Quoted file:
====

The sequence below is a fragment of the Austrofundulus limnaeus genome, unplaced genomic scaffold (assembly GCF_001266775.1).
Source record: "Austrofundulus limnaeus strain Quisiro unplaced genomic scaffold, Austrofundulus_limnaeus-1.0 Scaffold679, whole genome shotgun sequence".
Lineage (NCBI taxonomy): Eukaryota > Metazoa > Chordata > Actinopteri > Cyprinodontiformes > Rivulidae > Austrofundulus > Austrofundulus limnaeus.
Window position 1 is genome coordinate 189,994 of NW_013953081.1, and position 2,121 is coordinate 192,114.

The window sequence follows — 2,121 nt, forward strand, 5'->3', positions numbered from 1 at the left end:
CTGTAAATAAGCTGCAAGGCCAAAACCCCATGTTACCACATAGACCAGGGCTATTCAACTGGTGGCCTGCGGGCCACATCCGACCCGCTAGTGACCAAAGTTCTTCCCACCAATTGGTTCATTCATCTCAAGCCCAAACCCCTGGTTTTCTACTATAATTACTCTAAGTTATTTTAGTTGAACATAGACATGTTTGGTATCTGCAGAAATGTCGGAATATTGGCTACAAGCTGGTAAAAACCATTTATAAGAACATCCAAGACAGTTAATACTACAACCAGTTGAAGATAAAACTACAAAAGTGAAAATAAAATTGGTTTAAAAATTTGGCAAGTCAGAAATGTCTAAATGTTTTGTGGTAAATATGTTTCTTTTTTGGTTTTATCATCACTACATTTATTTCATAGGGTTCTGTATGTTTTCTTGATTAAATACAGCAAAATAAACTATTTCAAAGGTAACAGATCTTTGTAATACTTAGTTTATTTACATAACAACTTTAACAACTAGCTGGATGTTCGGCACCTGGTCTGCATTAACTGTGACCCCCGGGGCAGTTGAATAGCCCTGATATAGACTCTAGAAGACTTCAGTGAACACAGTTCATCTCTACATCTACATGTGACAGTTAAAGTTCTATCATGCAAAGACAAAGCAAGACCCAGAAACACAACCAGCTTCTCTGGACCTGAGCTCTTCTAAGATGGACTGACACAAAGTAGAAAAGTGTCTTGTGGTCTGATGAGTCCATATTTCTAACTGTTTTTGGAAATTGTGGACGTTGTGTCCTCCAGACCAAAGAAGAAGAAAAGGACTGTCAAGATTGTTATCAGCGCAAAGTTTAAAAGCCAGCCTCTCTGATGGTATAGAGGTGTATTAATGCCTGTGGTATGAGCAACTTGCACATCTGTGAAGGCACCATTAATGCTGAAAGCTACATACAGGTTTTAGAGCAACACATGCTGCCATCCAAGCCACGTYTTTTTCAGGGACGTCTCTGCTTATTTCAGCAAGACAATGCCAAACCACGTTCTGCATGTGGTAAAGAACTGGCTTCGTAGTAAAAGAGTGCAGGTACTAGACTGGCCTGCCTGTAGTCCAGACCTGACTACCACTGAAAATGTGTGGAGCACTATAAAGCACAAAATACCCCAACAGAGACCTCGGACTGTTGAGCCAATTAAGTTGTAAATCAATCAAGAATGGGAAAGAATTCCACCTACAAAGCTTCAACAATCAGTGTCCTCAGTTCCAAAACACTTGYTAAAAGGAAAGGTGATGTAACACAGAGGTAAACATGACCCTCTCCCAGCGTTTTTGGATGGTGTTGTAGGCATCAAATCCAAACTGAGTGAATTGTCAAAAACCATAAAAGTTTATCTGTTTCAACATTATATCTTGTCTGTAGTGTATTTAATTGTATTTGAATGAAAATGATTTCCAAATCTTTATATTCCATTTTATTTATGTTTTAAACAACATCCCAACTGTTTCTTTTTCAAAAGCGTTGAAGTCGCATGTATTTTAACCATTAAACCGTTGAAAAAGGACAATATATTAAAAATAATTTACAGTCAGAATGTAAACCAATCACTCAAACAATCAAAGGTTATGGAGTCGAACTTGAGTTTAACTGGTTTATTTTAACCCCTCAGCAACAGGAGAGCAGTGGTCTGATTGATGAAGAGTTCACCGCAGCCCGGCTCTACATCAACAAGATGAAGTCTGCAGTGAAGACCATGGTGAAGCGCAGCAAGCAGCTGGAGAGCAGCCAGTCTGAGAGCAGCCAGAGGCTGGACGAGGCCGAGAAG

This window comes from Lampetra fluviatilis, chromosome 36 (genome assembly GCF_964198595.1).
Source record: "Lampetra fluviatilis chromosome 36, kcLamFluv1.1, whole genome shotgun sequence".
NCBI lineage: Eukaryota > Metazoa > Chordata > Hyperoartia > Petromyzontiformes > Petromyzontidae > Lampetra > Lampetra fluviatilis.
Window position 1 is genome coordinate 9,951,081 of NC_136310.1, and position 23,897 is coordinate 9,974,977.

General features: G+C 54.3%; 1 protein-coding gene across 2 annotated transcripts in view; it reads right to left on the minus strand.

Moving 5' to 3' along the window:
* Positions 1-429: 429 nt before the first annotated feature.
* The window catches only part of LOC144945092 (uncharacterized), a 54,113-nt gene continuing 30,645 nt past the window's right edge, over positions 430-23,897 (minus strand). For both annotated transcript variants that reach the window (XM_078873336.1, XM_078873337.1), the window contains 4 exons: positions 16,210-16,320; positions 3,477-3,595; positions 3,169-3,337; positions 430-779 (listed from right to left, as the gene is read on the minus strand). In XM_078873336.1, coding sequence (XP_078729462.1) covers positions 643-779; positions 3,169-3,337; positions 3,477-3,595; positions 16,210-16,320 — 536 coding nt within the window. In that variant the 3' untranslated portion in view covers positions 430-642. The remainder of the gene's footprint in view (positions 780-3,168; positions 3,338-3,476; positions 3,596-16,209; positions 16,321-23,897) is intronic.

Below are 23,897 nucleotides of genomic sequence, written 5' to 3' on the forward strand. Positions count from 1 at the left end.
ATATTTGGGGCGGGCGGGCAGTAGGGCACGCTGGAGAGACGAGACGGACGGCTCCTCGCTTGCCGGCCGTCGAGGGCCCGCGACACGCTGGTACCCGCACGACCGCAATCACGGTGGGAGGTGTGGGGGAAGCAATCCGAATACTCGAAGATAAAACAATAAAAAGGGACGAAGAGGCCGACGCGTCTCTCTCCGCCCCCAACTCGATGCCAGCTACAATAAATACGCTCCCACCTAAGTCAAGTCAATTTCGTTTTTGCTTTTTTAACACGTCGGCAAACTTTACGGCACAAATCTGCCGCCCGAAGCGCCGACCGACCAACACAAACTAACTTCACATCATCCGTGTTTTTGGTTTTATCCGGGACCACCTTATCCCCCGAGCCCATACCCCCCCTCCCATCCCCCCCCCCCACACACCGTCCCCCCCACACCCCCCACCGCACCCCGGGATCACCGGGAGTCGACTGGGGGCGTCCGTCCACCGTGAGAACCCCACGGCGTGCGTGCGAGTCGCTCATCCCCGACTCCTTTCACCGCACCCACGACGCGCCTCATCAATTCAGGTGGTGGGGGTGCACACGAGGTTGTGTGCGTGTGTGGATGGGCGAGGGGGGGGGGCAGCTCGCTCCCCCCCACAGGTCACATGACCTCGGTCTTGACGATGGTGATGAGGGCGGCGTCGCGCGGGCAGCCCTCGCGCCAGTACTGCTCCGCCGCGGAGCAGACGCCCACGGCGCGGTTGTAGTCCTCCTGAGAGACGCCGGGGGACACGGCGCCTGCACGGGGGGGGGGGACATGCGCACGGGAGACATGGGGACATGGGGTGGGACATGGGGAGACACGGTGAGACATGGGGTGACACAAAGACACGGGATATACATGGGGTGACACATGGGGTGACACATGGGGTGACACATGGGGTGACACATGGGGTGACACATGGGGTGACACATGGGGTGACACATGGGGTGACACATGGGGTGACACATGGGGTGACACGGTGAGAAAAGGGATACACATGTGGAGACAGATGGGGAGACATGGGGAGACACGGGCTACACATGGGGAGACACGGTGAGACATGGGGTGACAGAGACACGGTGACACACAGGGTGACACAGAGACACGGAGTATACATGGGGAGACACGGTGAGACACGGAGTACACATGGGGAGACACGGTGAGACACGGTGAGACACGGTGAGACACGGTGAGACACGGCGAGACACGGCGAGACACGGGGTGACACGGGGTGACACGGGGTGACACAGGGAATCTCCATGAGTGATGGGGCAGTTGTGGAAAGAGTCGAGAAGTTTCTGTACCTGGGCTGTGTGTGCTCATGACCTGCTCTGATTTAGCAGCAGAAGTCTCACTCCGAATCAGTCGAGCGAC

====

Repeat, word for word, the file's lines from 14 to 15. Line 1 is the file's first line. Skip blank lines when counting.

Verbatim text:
* The window catches only part of LOC144945092 (uncharacterized), a 54,113-nt gene continuing 30,645 nt past the window's right edge, over positions 430-23,897 (minus strand). For both annotated transcript variants that reach the window (XM_078873336.1, XM_078873337.1), the window contains 4 exons: positions 16,210-16,320; positions 3,477-3,595; positions 3,169-3,337; positions 430-779 (listed from right to left, as the gene is read on the minus strand). In XM_078873336.1, coding sequence (XP_078729462.1) covers positions 643-779; positions 3,169-3,337; positions 3,477-3,595; positions 16,210-16,320 — 536 coding nt within the window. In that variant the 3' untranslated portion in view covers positions 430-642. The remainder of the gene's footprint in view (positions 780-3,168; positions 3,338-3,476; positions 3,596-16,209; positions 16,321-23,897) is intronic.

Below are 23,897 nucleotides of genomic sequence, written 5' to 3' on the forward strand. Positions count from 1 at the left end.